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This Month, That Year

Here’s a look back at some events that made news around the world and in our own backyard in July

The Telegraph | Published 28.07.23, 11:07 AM


1984: CC Block post office is inaugurated on July 5 by urban development minister Prasanta Sur.While post offices had come up in AB Block, Labony Estate, Sech Bhawan and AE Market before this, CC Block’s is the first in the township to have its own spacious departmental building



1939: On July 8, social activist Vaidyanatha Iyer enters the Meenakshi temple at Madurai along with six Dalit friends. Though the move comes shortly after the Temple Entry Authorisation and Indemnity Act is passed, lifting restrictions on Dalits from entering temples, it is opposed by upper-caste leaders. The act becomes a milestone in the temple entry movement in the Madras Presidency.

2017: The Goods and Services Tax (GST) comes into effect from July 1. It is a single indirect tax that replaces multiple taxes levied by Central and state governments. It is meant to simplify the tax system and boost economic growth but its implementation and complexity are criticised for years to come.

1757: Siraj-ud-Daulah, the last independent Nawab of Bengal, is executed on July 2. Betrayed by his commander Mir Jafar, Siraj lost the Battle of Plassey and was trying to escape when Jafar’s soldiers captured him. His defeat and death mark the start of the East India Company’s rule in Bengal and later the subcontinent.


1798: The Battle of the Pyramids is fought on July 21, between the Egyptian Mamluk forces and Napoleon’s French army. It is a decisive battle during the French Invasion of Egypt and is won by France. The battle is named, by Napoleon, after the Great Pyramid of Giza, even though it is fought nine miles away from it. This victory seals the French conquest of Egypt.

1790: Scottish economist Adam Smith dies on July 17. Known as the father of economics, Smith wrote influential books like The Wealth of Nations and developed concepts of absolute advantage, division of labour and promoted free market economic theory. His ideas laid the foundation for modern economics.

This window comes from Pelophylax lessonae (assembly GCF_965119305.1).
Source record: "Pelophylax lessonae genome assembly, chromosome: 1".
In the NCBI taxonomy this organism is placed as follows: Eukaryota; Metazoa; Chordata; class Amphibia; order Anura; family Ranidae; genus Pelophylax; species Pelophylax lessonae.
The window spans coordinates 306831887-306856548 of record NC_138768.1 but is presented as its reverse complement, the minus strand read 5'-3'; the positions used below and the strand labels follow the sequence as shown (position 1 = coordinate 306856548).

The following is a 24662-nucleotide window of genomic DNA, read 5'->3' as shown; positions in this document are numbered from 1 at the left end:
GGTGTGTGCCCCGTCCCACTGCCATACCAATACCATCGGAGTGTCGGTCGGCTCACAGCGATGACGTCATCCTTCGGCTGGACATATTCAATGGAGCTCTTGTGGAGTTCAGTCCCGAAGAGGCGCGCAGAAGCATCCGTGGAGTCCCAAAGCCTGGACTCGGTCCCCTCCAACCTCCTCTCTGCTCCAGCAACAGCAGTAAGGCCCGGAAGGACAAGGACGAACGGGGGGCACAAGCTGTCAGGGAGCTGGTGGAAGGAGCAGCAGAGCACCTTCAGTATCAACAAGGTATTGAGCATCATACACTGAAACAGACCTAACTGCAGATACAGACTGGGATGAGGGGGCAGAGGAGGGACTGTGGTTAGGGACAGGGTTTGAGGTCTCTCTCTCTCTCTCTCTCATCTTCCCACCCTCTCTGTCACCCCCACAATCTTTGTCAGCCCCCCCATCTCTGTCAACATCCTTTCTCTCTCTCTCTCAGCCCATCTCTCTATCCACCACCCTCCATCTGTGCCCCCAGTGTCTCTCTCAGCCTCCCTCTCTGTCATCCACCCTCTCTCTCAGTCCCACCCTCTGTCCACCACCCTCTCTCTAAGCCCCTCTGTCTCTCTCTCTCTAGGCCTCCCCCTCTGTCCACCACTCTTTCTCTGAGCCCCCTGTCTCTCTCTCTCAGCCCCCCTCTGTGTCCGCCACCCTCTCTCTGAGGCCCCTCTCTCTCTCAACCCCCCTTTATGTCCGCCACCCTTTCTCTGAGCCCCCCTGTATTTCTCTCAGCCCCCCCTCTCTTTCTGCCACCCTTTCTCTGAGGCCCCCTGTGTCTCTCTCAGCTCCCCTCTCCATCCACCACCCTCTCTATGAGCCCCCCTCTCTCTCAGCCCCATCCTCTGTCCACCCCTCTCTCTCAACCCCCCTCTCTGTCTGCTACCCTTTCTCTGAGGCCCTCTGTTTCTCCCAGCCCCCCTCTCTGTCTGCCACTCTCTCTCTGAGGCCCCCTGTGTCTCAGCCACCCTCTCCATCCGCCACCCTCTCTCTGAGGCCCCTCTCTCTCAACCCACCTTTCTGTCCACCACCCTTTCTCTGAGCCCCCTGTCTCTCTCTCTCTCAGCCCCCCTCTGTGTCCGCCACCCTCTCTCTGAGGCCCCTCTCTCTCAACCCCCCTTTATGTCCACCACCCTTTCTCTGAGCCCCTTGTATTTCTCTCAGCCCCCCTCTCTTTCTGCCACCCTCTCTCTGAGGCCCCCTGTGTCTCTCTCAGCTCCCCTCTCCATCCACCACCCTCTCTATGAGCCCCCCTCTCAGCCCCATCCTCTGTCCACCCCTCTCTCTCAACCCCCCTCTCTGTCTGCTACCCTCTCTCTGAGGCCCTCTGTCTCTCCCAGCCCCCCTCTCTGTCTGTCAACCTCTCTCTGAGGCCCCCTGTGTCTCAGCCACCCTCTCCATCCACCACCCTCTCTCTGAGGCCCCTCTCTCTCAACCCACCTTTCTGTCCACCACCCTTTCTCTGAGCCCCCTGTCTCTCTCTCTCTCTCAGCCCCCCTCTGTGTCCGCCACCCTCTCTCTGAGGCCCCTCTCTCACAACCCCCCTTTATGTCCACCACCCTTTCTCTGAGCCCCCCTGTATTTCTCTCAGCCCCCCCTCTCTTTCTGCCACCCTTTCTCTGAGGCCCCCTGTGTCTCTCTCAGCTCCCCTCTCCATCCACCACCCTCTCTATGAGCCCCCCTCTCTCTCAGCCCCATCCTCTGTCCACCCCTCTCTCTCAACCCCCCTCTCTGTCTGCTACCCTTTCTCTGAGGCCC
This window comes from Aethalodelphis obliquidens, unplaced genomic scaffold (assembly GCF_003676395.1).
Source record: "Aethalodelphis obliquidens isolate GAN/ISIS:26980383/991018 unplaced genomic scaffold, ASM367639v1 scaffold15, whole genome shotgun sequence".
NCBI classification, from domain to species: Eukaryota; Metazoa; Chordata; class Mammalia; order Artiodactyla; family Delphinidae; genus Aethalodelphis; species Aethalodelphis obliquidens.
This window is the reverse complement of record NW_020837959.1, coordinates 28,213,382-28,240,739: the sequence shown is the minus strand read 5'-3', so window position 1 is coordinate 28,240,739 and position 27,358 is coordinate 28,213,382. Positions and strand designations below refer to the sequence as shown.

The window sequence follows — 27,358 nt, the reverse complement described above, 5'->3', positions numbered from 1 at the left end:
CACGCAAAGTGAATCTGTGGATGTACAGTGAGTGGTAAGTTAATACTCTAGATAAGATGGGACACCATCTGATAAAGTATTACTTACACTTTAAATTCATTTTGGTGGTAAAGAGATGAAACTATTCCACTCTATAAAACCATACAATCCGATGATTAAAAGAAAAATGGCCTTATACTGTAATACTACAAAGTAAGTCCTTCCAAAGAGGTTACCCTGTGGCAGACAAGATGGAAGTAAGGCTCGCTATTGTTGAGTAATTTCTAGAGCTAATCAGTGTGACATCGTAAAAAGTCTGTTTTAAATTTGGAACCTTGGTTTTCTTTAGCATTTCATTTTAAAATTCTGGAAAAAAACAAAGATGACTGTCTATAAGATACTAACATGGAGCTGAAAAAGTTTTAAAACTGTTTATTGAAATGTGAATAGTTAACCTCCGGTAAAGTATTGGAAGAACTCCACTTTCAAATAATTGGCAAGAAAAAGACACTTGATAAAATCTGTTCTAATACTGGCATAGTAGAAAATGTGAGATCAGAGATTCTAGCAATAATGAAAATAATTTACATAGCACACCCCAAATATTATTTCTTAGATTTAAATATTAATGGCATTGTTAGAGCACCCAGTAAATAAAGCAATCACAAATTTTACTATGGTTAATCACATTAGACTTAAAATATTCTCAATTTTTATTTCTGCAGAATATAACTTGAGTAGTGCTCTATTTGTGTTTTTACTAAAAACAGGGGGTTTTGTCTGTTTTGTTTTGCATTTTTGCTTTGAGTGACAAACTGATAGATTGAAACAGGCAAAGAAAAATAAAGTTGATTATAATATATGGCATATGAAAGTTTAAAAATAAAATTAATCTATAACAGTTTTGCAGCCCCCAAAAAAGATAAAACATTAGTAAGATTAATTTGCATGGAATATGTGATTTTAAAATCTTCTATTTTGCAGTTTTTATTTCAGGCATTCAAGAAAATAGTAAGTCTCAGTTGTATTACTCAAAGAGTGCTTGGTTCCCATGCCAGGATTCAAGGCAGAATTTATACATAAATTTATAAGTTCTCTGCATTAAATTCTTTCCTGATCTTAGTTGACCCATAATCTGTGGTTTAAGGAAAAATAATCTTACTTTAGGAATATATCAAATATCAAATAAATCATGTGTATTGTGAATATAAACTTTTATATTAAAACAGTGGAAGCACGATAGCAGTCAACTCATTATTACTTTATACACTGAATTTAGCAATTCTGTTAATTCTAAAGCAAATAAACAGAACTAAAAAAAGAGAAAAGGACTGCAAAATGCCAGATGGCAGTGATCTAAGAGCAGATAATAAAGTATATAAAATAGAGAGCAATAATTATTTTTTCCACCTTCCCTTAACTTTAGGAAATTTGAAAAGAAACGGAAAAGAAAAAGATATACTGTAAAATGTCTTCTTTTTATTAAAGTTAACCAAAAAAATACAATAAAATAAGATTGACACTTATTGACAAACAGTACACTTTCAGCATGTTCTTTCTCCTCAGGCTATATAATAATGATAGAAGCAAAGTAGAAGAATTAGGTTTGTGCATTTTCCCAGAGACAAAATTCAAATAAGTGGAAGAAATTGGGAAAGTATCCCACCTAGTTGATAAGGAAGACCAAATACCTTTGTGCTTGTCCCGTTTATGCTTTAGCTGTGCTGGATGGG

2003: The Pyrenean ibex, a kind of wild goat, goes extinct for the second time. The animal was endemic to the Pyrenees mountains between France and Spain and in 2000, the last Pyrenean ibex, Celia, died, making the species extinct. But scientists preserved her tissue samples and attempted to clone her multiple times. A clone is finally born on July 30, 2003, but dies in minutes due to physical defects.

Sports & entertainment

1593: Italian Baroque painter Artemisia Gentileschi is born on July 8. Despite being one of the most prominent female artists of her time, she faces numerous challenges. Early in her life she is raped by another artiste and the trial threatens to overshadow her achievements. Gentileschi’s art often depicts strong female characters from mythology.

1990: Vivek, the son of ghazal singers Chitra and Jagjit Singh, dies in a road accident on July 27. Distraught, Chitra retires from the public eye and gives up singing. Before this, Chitra-Jagjit had popularised the ghazal genre and created some of the most successful music of the 1970s and 80s. They were known as the king and queen of ghazal.

2008: In what is widely considered one of the greatest tennis matches ever, Rafael Nadal defeats five-time defending champion Roger Federer to win the Wimbledon men’s singles title. The 4-hour-48-minute game is the second-longest championship match in the tournament’s history. With a scorecard of 6- 4, 6-4, 6-7(5-7), 6-7(8-10), 9-7, this is Nadal’s first Wimbledon title.

Last updated on 28.07.23, 11:07 AM

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